Media for Development: News Media Coverage of Women’s Health within the realm of Prevention of Mother-to-Child Transmission of HIV (PMTCT) in South Africa.

Development Communication theories suggest that media plays a critical role in the transformation of societies (Melkote, 2003). In line with this thesis, this research discusses the extent to which news media can provide a platform for social change for women’s health issues for the development of South Africa, in the context of the prevention of mother-to-child transmission of HIV (PMTCT). With approximately 29.5% of women attending antenatal clinics throughout the country being HIV-positive, PMTCT is one issue that demonstrates the socio-economic and political complexities of women’s health in the context of development. The qualitative methodological approach involves a thematic content analysis of the news media’s coverage around issues of PMTCT between July 1, 2004 and July 1, 2-005 in two South African newspapers The Star and The Mail and Guardian. The methods also involve a thematisation of interview responses from various stakeholders within news media and the case of PMTCT in South Africa. Empirical studies associate women’s access to media with better health and fertility outcomes, irrespective of various income and education levels (“Ch. 10: The Media”, 2002). This research report explores the extent to which a commercially driven news media can be for development; particularly for HIV-positive pregnant women can voice their perspectives and make empowered decisions for their health.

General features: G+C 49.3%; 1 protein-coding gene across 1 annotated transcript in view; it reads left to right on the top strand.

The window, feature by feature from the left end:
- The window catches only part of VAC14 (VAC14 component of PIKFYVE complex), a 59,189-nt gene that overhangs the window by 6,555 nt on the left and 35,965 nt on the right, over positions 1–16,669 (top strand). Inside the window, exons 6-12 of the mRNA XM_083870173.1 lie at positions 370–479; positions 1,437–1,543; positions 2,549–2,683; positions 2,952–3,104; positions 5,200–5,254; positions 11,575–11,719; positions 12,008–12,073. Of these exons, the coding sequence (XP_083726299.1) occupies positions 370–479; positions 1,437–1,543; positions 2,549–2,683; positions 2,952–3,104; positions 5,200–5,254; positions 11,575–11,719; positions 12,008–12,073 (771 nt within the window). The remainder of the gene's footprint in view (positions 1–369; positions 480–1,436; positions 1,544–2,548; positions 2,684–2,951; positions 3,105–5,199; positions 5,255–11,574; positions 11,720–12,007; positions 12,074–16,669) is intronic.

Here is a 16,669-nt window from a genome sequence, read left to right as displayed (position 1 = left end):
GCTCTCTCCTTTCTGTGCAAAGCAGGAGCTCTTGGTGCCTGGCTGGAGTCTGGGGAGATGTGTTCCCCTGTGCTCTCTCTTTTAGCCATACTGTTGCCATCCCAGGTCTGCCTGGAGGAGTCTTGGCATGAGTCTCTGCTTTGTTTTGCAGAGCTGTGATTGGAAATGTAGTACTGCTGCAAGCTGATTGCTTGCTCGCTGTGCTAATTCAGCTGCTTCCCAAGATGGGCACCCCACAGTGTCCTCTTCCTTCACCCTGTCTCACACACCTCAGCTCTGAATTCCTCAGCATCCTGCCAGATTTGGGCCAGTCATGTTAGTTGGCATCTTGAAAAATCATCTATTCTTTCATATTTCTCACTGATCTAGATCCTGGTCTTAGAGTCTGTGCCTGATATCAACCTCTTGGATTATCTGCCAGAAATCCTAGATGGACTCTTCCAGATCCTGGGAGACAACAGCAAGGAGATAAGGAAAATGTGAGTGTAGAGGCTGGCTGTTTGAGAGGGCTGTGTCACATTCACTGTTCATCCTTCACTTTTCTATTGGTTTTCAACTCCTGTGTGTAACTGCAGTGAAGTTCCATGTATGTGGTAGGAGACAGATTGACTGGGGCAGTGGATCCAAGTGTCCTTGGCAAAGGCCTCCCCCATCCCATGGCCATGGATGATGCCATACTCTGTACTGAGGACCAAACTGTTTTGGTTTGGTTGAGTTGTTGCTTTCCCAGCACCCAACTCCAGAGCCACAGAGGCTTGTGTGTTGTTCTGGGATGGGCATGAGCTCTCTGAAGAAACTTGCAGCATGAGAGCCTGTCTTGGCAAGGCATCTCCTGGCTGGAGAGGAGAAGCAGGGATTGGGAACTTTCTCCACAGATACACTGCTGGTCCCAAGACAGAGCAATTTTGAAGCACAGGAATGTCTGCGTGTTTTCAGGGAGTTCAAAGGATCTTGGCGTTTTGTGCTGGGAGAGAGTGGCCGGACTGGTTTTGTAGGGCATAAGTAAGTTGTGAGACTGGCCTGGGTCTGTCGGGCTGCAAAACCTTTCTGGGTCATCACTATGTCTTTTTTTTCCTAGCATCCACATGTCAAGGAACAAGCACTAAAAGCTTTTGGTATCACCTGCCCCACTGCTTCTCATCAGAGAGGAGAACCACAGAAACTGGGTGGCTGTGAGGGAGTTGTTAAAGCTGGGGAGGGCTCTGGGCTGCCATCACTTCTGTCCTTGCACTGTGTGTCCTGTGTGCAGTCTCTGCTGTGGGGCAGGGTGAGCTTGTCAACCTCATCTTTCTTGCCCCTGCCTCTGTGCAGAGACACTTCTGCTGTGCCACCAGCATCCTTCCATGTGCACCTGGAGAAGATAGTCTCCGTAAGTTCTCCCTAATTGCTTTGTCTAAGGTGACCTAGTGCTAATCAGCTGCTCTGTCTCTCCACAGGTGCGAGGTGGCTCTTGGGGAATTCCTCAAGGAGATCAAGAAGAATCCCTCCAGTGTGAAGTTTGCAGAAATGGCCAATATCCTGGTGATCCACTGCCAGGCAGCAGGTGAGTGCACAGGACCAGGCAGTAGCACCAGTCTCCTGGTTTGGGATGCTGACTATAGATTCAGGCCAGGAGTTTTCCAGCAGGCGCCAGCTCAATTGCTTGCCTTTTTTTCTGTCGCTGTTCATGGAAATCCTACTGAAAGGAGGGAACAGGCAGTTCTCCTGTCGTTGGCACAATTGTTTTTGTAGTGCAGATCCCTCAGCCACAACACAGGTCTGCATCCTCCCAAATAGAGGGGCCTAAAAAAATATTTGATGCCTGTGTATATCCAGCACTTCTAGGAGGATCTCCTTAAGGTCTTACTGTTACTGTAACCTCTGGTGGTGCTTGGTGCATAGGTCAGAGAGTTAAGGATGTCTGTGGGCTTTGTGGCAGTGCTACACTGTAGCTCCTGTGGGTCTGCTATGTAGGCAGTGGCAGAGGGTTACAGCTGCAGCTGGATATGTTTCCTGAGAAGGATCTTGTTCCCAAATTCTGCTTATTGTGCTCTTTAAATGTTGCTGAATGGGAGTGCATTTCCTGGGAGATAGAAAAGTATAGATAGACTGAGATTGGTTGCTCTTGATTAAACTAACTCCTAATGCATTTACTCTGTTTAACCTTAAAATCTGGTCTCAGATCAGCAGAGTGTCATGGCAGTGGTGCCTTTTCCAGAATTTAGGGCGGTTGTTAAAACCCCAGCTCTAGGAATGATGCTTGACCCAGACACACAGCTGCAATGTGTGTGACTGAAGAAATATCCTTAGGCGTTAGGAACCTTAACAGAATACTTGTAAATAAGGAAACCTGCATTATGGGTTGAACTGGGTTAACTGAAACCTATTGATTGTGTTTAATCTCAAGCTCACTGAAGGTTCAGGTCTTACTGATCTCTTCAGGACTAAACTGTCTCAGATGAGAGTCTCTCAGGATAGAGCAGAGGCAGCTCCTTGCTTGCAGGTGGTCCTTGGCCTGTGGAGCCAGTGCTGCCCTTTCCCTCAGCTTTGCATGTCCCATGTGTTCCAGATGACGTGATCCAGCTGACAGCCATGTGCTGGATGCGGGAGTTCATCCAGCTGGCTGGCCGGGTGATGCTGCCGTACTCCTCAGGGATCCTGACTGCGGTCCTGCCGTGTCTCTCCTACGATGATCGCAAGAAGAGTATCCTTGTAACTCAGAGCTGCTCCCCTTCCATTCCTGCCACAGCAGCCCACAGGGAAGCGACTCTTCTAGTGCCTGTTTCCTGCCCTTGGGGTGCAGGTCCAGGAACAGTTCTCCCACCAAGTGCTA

Student Number: 0501772G - MA research report - School of Social Sciences - Faculty of Humanities
media for development, women in media, women and HIV/AIDS, media and HIV/AIDS